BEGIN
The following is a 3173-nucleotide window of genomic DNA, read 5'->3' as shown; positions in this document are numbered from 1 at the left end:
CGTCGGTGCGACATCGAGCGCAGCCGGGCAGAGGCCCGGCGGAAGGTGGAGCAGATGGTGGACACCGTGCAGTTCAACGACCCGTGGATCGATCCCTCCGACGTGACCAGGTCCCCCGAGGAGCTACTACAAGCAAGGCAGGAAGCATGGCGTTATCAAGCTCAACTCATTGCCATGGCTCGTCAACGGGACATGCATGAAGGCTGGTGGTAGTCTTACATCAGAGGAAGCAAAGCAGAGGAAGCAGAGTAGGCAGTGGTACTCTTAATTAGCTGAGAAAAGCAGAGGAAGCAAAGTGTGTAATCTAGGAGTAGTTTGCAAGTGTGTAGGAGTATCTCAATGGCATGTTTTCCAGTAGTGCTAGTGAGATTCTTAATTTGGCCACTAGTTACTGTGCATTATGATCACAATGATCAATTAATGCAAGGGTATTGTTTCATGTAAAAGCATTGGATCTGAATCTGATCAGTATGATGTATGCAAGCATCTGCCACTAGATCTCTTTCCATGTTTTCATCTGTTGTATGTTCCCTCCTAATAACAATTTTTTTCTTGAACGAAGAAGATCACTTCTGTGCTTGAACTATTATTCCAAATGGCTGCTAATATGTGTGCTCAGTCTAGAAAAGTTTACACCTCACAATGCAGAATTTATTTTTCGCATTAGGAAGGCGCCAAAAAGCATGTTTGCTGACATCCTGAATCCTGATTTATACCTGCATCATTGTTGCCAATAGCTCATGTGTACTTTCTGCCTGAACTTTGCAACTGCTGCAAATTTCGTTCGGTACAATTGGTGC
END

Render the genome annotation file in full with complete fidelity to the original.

The following is a 3173-nucleotide window of genomic DNA, read 5'->3' as shown; positions in this document are numbered from 1 at the left end:
CGTCGGTGCGACATCGAGCGCAGCCGGGCAGAGGCCCGGCGGAAGGTGGAGCAGATGGTGGACACCGTGCAGTTCAACGACCCGTGGATCGATCCCTCCGACGTGACCAGGTCCCCCGAGGAGCTACTACAAGCAAGGCAGGAAGCATGGCGTTATCAAGCTCAACTCATTGCCATGGCTCGTCAACGGGACATGCATGAAGGCTGGTGGTAGTCTTACATCAGAGGAAGCAAAGCAGAGGAAGCAGAGTAGGCAGTGGTACTCTTAATTAGCTGAGAAAAGCAGAGGAAGCAAAGTGTGTAATCTAGGAGTAGTTTGCAAGTGTGTAGGAGTATCTCAATGGCATGTTTTCCAGTAGTGCTAGTGAGATTCTTAATTTGGCCACTAGTTACTGTGCATTATGATCACAATGATCAATTAATGCAAGGGTATTGTTTCATGTAAAAGCATTGGATCTGAATCTGATCAGTATGATGTATGCAAGCATCTGCCACTAGATCTCTTTCCATGTTTTCATCTGTTGTATGTTCCCTCCTAATAACAATTTTTTTCTTGAACGAAGAAGATCACTTCTGTGCTTGAACTATTATTCCAAATGGCTGCTAATATGTGTGCTCAGTCTAGAAAAGTTTACACCTCACAATGCAGAATTTATTTTTCGCATTAGGAAGGCGCCAAAAAGCATGTTTGCTGACATCCTGAATCCTGATTTATACCTGCATCATTGTTGCCAATAGCTCATGTGTACTTTCTGCCTGAACTTTGCAACTGCTGCAAATTTCGTTCGGTACAATTGGTGC